Describing Ionic Compounds neon atom

Cl-

Cl-

Mg2+

  • Formula unit- simplest way to indicate the composition of an ionic substance

    • NaCl

    • MgCl2


Monatomic ions
Monatomic Ions neon atom

  • Ions in which only one element is present

    • Na+, Cl-, Mg2+, P3-


Oxidation number
Oxidation number neon atom

  • Fancy word for “charge”

  • aka oxidation state

  • Transition metals may have multiple oxidation states

    • Must tell the oxidation state

      • Ex: Iron 2+ is Iron II; Iron 3+ is Iron III


Formulas for binary ionic compounds
Formulas for Binary Ionic Compounds neon atom

  • CxAy

    • C is cation

    • A is anion

    • x number of cations in one unit

    • y is number of anions in one unit


Rules for writing formula units
Rules for writing formula units neon atom

  • CxAy

    • Cation is always first

    • Anion is always second

  • Net oxidation MUST BE ZERO


Tried and true method
Tried and True Method neon atom

Write out each ion.

Place oxidation number under each ion

Cross multiply

Reduce to simplest form


Write out each ion
Write out each ion. neon atom

Example 1:

Sodium and chlorine

Na Cl


Place oxidation number under each ion
Place oxidation number under each ion neon atom

  • Sodium and chlorine

    Na Cl

    +1 -1


Cross multiply
Cross multiply neon atom

Na Cl

1 1

  • Sodium and chlorine

    Na Cl

    +1 -1


Reduce to simplest form
Reduce to simplest form neon atom

NaCl

  • Remove any “1”s

    • NaCl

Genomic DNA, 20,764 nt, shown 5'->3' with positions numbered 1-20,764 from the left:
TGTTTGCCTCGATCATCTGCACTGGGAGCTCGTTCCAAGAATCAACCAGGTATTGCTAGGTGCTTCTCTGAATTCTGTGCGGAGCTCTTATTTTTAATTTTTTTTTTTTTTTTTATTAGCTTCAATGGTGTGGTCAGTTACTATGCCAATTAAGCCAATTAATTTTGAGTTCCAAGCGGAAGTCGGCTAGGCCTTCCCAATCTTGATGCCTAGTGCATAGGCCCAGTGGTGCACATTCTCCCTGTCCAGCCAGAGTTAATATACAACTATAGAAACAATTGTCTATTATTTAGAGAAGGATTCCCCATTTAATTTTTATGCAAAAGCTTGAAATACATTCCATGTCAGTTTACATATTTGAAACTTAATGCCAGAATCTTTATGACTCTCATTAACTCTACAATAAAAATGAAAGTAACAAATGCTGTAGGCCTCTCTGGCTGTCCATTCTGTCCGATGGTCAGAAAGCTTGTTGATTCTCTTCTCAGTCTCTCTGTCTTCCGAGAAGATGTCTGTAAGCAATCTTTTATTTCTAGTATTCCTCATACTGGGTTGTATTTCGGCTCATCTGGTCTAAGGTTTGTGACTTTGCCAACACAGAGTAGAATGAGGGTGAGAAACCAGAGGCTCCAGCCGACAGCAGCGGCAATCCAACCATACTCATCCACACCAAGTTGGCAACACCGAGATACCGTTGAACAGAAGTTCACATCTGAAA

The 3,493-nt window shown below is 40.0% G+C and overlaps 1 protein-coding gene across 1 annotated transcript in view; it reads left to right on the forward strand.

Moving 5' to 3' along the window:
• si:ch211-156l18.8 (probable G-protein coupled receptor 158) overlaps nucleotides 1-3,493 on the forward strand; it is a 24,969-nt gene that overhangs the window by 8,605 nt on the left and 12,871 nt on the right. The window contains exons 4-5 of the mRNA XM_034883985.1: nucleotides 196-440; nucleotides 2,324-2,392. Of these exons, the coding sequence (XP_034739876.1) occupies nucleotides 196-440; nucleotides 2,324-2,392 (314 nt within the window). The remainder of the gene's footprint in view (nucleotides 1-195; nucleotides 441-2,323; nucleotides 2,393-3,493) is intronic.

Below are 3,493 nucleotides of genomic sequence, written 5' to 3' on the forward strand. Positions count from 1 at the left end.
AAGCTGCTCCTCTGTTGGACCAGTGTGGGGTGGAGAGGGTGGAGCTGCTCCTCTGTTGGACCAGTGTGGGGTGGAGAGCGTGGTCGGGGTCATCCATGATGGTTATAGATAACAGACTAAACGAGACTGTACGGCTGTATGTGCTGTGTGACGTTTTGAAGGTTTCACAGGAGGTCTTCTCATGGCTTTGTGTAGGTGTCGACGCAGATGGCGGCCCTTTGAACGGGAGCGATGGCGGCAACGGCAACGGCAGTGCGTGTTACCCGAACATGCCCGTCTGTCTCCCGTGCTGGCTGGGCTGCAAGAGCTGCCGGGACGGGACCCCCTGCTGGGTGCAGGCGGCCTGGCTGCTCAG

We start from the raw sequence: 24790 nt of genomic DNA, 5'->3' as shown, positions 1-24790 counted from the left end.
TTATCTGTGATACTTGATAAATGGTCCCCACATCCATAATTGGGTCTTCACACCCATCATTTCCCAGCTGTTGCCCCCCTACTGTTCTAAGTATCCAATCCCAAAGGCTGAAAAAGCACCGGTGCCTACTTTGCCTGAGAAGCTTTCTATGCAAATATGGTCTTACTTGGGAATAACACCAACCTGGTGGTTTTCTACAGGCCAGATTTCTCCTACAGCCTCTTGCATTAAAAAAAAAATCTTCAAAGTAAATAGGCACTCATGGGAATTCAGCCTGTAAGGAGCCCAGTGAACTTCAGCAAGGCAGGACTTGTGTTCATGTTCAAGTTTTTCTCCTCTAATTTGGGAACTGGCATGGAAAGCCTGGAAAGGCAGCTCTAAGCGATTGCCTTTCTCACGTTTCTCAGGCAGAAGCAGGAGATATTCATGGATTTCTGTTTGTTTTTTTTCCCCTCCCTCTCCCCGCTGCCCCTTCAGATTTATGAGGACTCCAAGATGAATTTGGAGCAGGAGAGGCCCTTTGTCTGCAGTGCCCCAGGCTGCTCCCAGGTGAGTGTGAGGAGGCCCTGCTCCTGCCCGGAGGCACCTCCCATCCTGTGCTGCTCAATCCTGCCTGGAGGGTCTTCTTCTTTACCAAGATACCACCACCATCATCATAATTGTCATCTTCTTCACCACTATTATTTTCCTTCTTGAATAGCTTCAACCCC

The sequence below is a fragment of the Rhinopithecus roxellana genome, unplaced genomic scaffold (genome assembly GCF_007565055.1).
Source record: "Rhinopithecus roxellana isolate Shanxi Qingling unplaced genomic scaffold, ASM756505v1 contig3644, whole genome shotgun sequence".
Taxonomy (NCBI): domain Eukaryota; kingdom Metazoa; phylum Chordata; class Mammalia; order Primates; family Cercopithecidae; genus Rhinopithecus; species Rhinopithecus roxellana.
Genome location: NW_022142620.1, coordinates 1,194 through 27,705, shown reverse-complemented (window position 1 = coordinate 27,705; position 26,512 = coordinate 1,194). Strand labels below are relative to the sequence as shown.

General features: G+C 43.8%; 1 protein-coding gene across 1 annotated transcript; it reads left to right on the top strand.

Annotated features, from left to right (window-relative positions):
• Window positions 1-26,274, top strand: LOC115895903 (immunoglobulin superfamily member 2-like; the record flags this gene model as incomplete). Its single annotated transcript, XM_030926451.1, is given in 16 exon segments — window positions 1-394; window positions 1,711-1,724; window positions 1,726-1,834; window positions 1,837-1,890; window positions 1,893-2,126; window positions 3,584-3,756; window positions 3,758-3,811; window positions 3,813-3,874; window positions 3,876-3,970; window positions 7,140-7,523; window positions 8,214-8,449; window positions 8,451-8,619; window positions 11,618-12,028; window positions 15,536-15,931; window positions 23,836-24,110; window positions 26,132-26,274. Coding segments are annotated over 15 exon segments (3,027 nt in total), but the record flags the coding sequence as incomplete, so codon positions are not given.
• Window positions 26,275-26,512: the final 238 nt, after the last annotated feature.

• Reduce if needed


  • Write out each ion1
    Write out each ion. neon atom

    Iron III and oxygen

    Fe O


    Place oxidation number under each ion1
    Place oxidation number under each ion neon atom

    • Example 2:

    • Iron III and oxygen

      Fe O

      3+ 2-


    Cross multiply1
    Cross multiply neon atom

    Fe O

    2 3

    • Iron III and oxygen

      Fe O

      3+ 2-


    Reduce to simplest form1
    Reduce to simplest form neon atom

    • Fe2O3

  • Cannot be reduced


  • Write out each ion2
    Write out each ion. neon atom

    • Example 3:

    • Magnesium and oxygen

      Mg O


    Place oxidation number under each ion2
    Place oxidation number under each ion neon atom

    • Magnesium and oxygen

      Mg O

      2+ 2-


    Cross multiply2
    Cross multiply neon atom

    Mg O

    2 2

    • Magnesium and oxygen

      Mg O

      2+ 2-


    Reduce to simplest form2
    Reduce to simplest form neon atom

    Mg2O2

    Both subscripts can be divided by 2 so the final formula is

    MgO


    Practice
    Practice neon atom

    Why did we specify some oxidation numbers, but not others?

    Silver I and chlorine

    Antimony (V) oxide

    Aluminum sulfide

    Magnesium and fluorine

    Iron II and oxygen

    Calcium and phosphorus


    Rules for naming binary ionic compounds
    Rules for Naming Binary Ionic Compounds neon atom

    • State the name of the cation.

      • (If using a transition metal, you must state the oxidation number if there is more than one possibility.)

    • State the name of the anion, but change the ending to “ide.”


    Practice1
    Practice neon atom

    • NaCl

      • Sodium chlorine chloride

    • MgO

      • Magnesium oxide

    • K2S

      • Potassium sulfide


    Tricky practice
    Tricky practice neon atom

    • Fe2O3

      • Iron is a transition metal so we need to figure out the charge before we can name the compound.

      • We know oxygen is always -2, so there is an overall charge of -6 from the oxygen

      • That means Iron must supply an overall charge of +6

      • This indicates that iron must have an oxidation number of +3 in this case


    Tricky practice1
    Tricky practice neon atom

    • Fe2O3

      • Iron III oxide

    • CuS

    • AgCl* (trick!)

    • H2O


    Monatomic ions vs polyatomic ions
    Monatomic Ions neon atomvs polyatomic Ions